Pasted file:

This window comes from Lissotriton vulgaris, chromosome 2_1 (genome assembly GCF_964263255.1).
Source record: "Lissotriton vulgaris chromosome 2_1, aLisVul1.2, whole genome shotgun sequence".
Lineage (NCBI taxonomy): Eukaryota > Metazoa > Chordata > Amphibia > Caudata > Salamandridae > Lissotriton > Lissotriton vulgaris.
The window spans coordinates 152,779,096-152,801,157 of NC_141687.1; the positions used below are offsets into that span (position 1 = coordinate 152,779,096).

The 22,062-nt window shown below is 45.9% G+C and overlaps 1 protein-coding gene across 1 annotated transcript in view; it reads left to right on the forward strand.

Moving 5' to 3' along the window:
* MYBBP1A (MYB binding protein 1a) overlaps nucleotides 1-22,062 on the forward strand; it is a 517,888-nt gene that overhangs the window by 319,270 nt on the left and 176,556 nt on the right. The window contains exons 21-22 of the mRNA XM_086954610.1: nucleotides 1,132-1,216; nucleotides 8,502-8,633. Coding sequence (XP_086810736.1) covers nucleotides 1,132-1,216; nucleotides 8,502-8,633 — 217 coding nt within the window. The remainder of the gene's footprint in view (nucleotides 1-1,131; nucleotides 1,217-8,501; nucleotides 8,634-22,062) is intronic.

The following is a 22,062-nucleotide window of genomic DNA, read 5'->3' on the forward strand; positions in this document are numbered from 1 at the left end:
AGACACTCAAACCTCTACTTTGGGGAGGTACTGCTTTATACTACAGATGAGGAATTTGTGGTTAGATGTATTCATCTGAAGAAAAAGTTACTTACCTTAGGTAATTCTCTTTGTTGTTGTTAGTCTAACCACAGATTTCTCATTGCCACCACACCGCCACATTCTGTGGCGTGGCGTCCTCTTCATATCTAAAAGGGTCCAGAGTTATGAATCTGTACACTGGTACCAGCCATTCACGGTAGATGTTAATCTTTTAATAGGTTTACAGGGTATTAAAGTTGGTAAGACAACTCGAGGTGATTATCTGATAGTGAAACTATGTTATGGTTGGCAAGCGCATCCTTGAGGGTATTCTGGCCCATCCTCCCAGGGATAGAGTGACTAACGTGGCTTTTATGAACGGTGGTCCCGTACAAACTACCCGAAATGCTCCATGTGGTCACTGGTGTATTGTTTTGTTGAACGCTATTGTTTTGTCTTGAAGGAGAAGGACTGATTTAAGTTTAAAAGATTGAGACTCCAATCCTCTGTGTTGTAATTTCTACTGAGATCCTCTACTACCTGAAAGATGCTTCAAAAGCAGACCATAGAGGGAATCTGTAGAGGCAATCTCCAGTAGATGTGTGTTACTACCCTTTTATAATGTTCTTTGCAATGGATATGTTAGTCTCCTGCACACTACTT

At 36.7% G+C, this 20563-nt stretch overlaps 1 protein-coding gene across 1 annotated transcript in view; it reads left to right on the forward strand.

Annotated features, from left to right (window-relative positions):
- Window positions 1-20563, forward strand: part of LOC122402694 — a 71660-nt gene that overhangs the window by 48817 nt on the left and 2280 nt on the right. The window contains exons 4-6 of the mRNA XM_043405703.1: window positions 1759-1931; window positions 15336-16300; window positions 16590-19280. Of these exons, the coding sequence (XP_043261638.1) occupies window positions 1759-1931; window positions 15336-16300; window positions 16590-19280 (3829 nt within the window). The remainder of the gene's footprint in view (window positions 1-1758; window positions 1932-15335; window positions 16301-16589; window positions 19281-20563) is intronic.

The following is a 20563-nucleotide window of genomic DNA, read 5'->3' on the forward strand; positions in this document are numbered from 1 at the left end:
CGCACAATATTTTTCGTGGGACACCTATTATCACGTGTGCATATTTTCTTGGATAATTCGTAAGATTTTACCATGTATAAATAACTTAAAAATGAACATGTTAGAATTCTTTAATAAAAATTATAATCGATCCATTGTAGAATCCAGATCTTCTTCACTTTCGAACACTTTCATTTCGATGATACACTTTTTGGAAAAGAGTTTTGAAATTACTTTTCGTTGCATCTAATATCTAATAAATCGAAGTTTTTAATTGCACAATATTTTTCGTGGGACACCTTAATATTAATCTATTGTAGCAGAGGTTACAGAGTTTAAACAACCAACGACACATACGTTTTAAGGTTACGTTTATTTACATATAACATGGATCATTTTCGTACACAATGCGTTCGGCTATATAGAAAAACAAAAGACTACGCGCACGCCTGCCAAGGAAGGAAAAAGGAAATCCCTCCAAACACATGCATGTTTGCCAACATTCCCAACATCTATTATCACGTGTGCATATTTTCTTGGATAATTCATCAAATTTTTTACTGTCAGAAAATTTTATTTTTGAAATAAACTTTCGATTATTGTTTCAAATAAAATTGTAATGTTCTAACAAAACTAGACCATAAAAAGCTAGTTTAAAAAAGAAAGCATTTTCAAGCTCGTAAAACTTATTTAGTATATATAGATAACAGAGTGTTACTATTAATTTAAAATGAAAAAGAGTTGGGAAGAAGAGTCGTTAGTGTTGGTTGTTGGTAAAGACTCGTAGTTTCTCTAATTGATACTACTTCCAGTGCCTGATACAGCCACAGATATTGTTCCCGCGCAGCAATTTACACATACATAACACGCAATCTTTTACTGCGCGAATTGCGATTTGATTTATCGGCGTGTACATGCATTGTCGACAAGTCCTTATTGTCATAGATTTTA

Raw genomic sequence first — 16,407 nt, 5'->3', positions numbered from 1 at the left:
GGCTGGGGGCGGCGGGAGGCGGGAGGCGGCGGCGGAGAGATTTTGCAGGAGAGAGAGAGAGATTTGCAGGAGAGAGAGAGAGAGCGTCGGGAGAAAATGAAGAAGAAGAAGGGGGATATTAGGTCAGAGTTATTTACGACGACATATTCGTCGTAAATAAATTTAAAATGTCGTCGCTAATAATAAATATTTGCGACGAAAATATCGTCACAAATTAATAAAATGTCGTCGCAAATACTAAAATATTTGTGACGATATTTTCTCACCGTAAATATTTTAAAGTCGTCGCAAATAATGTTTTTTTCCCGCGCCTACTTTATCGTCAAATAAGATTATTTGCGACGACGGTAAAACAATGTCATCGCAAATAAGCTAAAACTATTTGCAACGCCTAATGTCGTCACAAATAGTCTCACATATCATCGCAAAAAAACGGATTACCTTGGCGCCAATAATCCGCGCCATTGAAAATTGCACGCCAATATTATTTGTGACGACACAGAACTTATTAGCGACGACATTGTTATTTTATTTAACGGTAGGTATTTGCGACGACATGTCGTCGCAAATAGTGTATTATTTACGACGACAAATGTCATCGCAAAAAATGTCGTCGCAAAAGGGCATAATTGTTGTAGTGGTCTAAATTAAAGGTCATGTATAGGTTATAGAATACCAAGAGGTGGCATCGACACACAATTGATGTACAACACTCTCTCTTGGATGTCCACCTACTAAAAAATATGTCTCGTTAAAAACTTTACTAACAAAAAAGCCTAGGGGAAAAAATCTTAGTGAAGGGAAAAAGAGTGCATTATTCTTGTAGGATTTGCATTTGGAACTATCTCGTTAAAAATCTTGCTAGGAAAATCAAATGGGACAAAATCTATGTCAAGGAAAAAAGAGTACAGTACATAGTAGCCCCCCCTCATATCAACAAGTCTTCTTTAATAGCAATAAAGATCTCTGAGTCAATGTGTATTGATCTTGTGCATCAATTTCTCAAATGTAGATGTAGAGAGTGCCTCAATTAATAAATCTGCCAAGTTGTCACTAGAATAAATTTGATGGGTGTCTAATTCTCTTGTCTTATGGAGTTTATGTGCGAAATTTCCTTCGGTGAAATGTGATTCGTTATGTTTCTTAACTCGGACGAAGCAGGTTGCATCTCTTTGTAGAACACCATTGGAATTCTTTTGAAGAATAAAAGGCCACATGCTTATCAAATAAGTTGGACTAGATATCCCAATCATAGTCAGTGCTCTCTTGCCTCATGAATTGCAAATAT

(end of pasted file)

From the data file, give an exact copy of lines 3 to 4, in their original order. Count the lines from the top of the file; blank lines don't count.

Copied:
Lineage (NCBI taxonomy): Eukaryota > Metazoa > Chordata > Amphibia > Caudata > Salamandridae > Lissotriton > Lissotriton vulgaris.
The window spans coordinates 152,779,096-152,801,157 of NC_141687.1; the positions used below are offsets into that span (position 1 = coordinate 152,779,096).